William revealed to his hosts on the farm that he is taking a leaf out of his father’s book and has been inspired to get out and lay hedgerows in an aim to help improve the countryside. He also said that “schools, they need to be more proactive in putting the message put about where our food comes from” and to help children get into farming.
Before leaving, The Duke of Cambridge said that both he and Kate wanted to do more about rural issues, that they care about the countryside.
It was then back to the county where they started the day, but this time it was in Howth rather than in Dublin City. The couple enjoyed a romantic cliff walk in the evening sunshine. They walked arm-in-arm for some of it, breaking apart when the got close to the invited media pack.
The couple met Minister for the Environment Richard Bruton, who later said that “they remarked on how you couldn’t come to Ireland and not see the coastline so they got their wish”. Speaking to some locals who were also on the trail, the couple spoke about how they were enjoying their visit and looking forward to visiting Galway tomorrow. The Duke jokingly remarked how everyone kept taking his Guinness away just as he was about to take a sip.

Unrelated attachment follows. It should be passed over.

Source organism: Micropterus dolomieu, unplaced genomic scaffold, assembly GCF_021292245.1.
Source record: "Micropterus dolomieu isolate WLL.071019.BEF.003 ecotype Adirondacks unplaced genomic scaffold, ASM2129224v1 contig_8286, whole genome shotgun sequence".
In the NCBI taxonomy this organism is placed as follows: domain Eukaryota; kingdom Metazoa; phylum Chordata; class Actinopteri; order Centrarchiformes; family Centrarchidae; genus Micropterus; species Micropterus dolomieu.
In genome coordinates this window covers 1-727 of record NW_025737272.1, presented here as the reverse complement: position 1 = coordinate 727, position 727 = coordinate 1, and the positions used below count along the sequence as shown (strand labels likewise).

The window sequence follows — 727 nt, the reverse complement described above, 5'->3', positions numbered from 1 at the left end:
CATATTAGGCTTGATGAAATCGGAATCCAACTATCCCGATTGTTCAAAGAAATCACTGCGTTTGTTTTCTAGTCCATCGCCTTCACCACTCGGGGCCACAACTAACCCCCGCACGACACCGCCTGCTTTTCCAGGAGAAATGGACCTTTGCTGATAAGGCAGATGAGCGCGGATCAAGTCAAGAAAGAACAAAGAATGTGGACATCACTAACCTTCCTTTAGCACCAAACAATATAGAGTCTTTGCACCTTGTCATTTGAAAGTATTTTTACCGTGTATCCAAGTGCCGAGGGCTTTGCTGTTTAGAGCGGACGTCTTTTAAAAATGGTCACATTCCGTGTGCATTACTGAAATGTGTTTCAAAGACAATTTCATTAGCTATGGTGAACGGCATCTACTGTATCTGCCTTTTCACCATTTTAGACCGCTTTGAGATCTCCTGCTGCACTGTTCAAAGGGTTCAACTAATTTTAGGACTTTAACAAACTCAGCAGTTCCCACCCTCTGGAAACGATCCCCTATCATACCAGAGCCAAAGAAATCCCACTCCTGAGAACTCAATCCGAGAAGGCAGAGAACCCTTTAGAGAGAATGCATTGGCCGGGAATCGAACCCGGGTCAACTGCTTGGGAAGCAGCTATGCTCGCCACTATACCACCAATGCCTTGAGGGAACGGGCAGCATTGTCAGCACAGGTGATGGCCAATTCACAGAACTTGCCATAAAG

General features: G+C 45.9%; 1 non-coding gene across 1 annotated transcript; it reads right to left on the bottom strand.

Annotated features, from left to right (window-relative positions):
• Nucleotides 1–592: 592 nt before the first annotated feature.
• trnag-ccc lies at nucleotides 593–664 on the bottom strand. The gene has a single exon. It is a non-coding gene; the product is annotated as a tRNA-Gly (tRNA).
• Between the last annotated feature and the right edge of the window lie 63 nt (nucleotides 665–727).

Tonight, the Royals returned to the city centre where they attended a reception hosted by caretaker Tainiste Simon Coveney. At the Museum of Literature Ireland off St Stephen’s Green, the couple viewed a first edition of Ulysses and received three letters from Mr Coveney’s three children to be given to George, Charlotte and Louis.
William gave his keynote speech of the tour during tonight’s reception, speaking about the importance of the relationship between the Republic of Ireland and United Kingdom and calling for them to continue working together.